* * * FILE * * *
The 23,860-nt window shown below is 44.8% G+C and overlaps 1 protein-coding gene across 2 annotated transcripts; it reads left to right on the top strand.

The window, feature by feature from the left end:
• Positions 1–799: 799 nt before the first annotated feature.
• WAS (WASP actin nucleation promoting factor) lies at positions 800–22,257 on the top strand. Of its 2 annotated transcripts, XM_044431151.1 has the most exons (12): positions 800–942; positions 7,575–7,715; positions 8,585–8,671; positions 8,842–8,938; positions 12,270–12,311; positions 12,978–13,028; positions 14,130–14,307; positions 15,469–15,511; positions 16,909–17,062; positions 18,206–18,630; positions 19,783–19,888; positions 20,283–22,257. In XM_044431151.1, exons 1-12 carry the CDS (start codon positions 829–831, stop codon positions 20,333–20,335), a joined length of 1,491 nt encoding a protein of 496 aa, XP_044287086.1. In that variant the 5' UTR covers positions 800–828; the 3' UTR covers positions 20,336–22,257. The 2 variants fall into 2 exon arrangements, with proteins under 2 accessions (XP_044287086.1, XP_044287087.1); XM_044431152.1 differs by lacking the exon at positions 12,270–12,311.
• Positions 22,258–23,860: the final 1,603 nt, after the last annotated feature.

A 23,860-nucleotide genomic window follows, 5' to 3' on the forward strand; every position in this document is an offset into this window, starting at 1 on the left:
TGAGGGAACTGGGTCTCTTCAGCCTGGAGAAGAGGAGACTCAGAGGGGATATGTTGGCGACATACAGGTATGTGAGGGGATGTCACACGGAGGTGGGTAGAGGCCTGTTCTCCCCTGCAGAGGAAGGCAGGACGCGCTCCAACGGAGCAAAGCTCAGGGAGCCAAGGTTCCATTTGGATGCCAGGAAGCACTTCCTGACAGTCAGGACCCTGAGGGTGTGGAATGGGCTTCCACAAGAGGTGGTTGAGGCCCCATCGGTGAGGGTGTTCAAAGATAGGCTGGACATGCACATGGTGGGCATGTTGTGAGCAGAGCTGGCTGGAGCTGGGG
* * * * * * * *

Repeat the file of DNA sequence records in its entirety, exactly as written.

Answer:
The 23,860-nt window shown below is 44.8% G+C and overlaps 1 protein-coding gene across 2 annotated transcripts; it reads left to right on the top strand.

The window, feature by feature from the left end:
• Positions 1–799: 799 nt before the first annotated feature.
• WAS (WASP actin nucleation promoting factor) lies at positions 800–22,257 on the top strand. Of its 2 annotated transcripts, XM_044431151.1 has the most exons (12): positions 800–942; positions 7,575–7,715; positions 8,585–8,671; positions 8,842–8,938; positions 12,270–12,311; positions 12,978–13,028; positions 14,130–14,307; positions 15,469–15,511; positions 16,909–17,062; positions 18,206–18,630; positions 19,783–19,888; positions 20,283–22,257. In XM_044431151.1, exons 1-12 carry the CDS (start codon positions 829–831, stop codon positions 20,333–20,335), a joined length of 1,491 nt encoding a protein of 496 aa, XP_044287086.1. In that variant the 5' UTR covers positions 800–828; the 3' UTR covers positions 20,336–22,257. The 2 variants fall into 2 exon arrangements, with proteins under 2 accessions (XP_044287086.1, XP_044287087.1); XM_044431152.1 differs by lacking the exon at positions 12,270–12,311.
• Positions 22,258–23,860: the final 1,603 nt, after the last annotated feature.

A 23,860-nucleotide genomic window follows, 5' to 3' on the forward strand; every position in this document is an offset into this window, starting at 1 on the left:
TGAGGGAACTGGGTCTCTTCAGCCTGGAGAAGAGGAGACTCAGAGGGGATATGTTGGCGACATACAGGTATGTGAGGGGATGTCACACGGAGGTGGGTAGAGGCCTGTTCTCCCCTGCAGAGGAAGGCAGGACGCGCTCCAACGGAGCAAAGCTCAGGGAGCCAAGGTTCCATTTGGATGCCAGGAAGCACTTCCTGACAGTCAGGACCCTGAGGGTGTGGAATGGGCTTCCACAAGAGGTGGTTGAGGCCCCATCGGTGAGGGTGTTCAAAGATAGGCTGGACATGCACATGGTGGGCATGTTGTGAGCAGAGCTGGCTGGAGCTGGGG